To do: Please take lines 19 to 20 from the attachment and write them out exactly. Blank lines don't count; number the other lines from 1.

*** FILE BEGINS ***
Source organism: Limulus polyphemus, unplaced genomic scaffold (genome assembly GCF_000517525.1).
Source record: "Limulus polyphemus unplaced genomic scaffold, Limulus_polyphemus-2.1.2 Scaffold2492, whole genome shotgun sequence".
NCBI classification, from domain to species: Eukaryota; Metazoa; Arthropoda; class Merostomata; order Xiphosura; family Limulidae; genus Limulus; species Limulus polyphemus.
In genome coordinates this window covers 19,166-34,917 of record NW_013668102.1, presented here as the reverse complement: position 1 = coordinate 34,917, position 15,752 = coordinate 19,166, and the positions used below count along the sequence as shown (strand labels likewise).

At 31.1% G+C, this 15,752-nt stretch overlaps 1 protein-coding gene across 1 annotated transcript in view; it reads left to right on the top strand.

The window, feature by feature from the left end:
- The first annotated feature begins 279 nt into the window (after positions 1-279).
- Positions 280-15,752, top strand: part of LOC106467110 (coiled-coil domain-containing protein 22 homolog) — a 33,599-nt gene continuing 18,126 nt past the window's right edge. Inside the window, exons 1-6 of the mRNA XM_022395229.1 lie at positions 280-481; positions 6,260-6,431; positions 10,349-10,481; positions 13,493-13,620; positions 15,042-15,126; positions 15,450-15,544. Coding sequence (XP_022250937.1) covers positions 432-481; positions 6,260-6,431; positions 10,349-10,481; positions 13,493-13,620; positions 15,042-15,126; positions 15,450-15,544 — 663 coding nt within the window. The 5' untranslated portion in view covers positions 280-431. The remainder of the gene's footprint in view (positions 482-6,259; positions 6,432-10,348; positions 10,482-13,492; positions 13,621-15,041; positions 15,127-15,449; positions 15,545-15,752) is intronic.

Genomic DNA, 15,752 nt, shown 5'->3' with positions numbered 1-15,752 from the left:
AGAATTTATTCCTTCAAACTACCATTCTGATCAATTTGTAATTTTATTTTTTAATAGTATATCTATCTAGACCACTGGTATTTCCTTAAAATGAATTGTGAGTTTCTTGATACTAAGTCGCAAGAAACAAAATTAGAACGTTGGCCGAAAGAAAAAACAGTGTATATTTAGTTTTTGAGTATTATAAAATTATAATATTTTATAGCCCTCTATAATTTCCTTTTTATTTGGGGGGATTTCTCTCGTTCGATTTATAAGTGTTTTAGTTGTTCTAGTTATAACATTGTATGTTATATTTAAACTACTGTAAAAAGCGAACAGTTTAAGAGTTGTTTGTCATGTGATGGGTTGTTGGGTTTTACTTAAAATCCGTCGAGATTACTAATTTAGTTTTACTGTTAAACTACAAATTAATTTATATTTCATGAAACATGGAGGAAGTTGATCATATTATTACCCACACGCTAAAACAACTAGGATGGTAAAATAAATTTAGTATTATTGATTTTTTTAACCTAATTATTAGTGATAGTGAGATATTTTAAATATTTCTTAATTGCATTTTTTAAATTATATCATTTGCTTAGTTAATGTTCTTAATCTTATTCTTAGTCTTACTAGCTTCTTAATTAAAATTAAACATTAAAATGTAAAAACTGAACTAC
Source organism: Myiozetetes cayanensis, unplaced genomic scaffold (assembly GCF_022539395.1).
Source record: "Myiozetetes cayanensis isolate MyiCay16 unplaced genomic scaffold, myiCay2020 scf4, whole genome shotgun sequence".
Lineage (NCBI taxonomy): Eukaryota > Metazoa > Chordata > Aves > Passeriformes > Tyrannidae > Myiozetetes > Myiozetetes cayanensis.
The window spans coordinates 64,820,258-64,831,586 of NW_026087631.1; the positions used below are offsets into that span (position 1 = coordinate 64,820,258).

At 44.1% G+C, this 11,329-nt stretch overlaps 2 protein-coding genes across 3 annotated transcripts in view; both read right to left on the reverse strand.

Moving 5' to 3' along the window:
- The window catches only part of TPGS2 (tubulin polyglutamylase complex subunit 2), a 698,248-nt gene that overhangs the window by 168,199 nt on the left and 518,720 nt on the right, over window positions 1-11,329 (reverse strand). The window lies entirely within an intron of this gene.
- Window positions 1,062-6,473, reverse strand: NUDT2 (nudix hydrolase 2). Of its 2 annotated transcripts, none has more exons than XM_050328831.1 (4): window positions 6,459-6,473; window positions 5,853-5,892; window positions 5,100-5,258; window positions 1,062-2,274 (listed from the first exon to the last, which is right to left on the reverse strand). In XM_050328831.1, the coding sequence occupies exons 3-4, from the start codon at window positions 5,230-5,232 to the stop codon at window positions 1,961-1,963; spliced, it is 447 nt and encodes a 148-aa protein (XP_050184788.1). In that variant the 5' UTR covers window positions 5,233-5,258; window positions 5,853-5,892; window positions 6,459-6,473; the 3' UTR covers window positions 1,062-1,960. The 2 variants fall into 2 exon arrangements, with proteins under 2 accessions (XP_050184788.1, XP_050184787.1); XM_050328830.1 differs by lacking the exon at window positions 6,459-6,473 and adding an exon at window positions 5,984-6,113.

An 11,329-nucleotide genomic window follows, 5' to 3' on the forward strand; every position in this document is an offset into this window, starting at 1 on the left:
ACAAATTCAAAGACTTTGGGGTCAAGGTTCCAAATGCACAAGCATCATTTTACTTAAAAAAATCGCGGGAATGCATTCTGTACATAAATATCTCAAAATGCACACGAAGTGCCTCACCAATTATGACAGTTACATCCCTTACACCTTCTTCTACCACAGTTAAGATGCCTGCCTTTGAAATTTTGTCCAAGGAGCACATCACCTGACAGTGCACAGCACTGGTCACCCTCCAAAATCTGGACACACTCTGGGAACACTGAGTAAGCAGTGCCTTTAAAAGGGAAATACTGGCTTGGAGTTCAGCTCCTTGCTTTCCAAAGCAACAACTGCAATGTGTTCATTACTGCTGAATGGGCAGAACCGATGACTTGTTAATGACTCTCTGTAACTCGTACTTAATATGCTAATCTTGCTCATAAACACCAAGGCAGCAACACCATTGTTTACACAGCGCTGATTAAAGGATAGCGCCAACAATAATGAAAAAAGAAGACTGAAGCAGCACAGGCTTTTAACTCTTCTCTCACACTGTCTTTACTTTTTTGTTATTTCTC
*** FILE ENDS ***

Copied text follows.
An 11,329-nucleotide genomic window follows, 5' to 3' on the forward strand; every position in this document is an offset into this window, starting at 1 on the left:
ACAAATTCAAAGACTTTGGGGTCAAGGTTCCAAATGCACAAGCATCATTTTACTTAAAAAAATCGCGGGAATGCATTCTGTACATAAATATCTCAAAATGCACACGAAGTGCCTCACCAATTATGACAGTTACATCCCTTACACCTTCTTCTACCACAGTTAAGATGCCTGCCTTTGAAATTTTGTCCAAGGAGCACATCACCTGACAGTGCACAGCACTGGTCACCCTCCAAAATCTGGACACACTCTGGGAACACTGAGTAAGCAGTGCCTTTAAAAGGGAAATACTGGCTTGGAGTTCAGCTCCTTGCTTTCCAAAGCAACAACTGCAATGTGTTCATTACTGCTGAATGGGCAGAACCGATGACTTGTTAATGACTCTCTGTAACTCGTACTTAATATGCTAATCTTGCTCATAAACACCAAGGCAGCAACACCATTGTTTACACAGCGCTGATTAAAGGATAGCGCCAACAATAATGAAAAAAGAAGACTGAAGCAGCACAGGCTTTTAACTCTTCTCTCACACTGTCTTTACTTTTTTGTTATTTCTC